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The Necessary, Occasionally Hilarious Honesty of Katie Porter

An interview with the Congresswoman from California who is known for finding and speaking the truth, especially when it’s her own.

By Sarah LaFleur

Within seconds of meeting over Zoom, Congresswoman Katie Porter is sharing a story about trying on dresses for a photoshoot and immediately sending selfies to her group chat. “A few of the dresses were very ‘hubba hubba,’ because I have big boobs,” she explains. “My entire group chat—like 10 women—they were hysterical.” 

If you know anything about Porter, it should come as no surprise that her group chat—aptly nicknamed the “The No Bullshit Caucus”—was lit up with laughter and ready to give Porter their honest feedback. Porter is famous for getting to the truth, whether she’s grilling the CEO of Wells Fargo with the help of her iconic whiteboard, calling out bills and policies when they aren’t applicable to real Americans, or simply asking friends for fashion advice. And it’s that blazingly transparent, sometimes hilarious honesty, paired with her multitudinous identity—she’s a midwesterner, a private-school kid, a survivor of domestic violence, and a single mother to three school-age children—that has made her such a powerful, trustworthy voice in Congress. “When I ran for Congress, people would ask me how I would balance the job with having three children. It would sometimes be framed as ‘What is going to happen to your children if you win?’ And I didn’t want to hear it, because I had a primary with five men—why was I the only one being asked this? But over time, I realized people really wanted help. They’re asking me how I do it because it’s so hard, and if I have a hot tip, they want it.”

Below, the Congresswoman from California shares her refreshing perspective on power, why childcare isn’t just a women’s issue, and which of her fellow members of Congress have the best—and most confusing—personal style.

Rather than thinking about wielding power, I think about fulfilling unfulfilled needs. That’s my dominant experience in Congress—people need more, and I can’t always deliver it. The American people are struggling. Women are struggling. Children are struggling. People of color are struggling. Lower income people are struggling. Businesses are struggling. And they need help, and they need answers. They want me to do something. But there are all these forces that pile up that make it hard for me to actually deliver. Sometimes there’s this sense of, ‘I didn’t meet people’s needs today.’ I think it is kind of a motherly, womanly way a lot of my female colleagues and I experience the job. Both my male and female colleagues have a sense of what is just and who they should be, but I think for me and my female colleagues, it’s like, ‘somebody wanted pancakes, and all we could manage was Cinnamon Toast Crunch.’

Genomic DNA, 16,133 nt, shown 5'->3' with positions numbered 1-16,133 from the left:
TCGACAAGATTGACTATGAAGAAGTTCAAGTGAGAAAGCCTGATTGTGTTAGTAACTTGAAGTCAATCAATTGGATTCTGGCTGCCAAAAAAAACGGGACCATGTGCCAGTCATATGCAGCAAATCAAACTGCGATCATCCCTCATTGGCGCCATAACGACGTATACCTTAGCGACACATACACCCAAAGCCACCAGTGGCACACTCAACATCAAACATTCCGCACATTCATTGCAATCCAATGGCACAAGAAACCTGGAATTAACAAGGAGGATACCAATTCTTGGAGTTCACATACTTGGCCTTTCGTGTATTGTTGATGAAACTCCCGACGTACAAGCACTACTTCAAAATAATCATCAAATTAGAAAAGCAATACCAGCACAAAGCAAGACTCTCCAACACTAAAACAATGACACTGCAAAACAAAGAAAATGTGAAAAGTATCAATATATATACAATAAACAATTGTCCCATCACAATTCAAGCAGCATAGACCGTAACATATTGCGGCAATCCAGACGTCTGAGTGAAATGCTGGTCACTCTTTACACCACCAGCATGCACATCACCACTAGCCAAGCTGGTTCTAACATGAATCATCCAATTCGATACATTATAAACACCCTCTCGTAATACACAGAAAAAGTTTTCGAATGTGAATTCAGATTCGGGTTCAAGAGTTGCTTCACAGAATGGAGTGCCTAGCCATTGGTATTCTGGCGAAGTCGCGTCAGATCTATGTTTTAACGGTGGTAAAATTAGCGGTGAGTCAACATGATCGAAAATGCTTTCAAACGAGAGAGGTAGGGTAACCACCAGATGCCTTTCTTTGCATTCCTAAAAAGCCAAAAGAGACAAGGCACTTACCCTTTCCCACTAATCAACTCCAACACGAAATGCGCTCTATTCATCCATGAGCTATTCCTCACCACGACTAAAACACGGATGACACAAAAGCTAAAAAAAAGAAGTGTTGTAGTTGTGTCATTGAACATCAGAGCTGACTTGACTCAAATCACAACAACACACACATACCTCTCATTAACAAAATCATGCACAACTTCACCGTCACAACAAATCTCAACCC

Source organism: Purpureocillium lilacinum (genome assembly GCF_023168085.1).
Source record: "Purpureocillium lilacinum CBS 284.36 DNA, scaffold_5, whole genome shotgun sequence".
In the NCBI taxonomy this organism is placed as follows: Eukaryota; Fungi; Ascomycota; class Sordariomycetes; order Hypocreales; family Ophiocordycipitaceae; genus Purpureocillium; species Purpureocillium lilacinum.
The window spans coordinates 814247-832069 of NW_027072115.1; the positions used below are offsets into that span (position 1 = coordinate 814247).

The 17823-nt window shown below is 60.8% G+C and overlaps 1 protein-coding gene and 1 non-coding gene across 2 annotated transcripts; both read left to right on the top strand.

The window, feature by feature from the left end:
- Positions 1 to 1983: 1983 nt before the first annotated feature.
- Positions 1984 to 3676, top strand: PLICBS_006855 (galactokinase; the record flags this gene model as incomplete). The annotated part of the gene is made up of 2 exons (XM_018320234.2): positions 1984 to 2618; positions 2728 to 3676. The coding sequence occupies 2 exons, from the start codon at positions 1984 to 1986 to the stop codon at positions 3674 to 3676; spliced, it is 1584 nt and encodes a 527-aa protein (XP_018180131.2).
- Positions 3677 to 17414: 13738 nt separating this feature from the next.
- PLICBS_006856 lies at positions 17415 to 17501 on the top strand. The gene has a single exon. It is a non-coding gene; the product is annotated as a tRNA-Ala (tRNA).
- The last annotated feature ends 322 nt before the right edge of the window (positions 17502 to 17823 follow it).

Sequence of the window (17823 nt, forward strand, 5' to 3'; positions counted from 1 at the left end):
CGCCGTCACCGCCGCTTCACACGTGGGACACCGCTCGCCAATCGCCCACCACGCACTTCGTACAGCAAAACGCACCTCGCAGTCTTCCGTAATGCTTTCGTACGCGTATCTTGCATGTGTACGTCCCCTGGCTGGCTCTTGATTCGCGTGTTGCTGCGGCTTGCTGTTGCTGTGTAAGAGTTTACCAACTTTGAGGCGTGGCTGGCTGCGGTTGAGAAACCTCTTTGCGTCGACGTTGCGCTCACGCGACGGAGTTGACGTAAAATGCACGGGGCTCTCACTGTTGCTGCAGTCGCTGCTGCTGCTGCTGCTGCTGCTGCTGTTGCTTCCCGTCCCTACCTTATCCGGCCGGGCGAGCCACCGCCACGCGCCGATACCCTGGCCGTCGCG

When I got elected, it was sort of this second coming of the ‘Year of the Woman.’ I was like, ‘Oh, I see. So every 25 years, we get one year, right?’ People kept saying to me, ‘Oh, there are so many women in your class. There’s so many women.’ I really took offense to this. ‘So Many Women’ is not what we have going on in Congress—‘So Many Women’ is what shows up to a Vera Bradley outlet sale in the Midwest. We are still underrepresented.

What is encouraging is the diversity of women in Congress. I have colleagues from all different kinds of professions and different backgrounds. They have children. They don’t have children. They’re young. They’re old. Donna Shalala and Abby Finkenauer were the oldest and youngest women to be elected to Congress [in 2018], and they were elected the same year. It’s that diversity of viewpoint and class that’s important, because the American public perceives us as millionaires, and for some that’s true, but it really masks some truths as well. Like, I drive a minivan.

“I think for me and my female colleagues, it’s like, ‘somebody wanted pancakes, and all we could manage was Cinnamon Toast Crunch.’”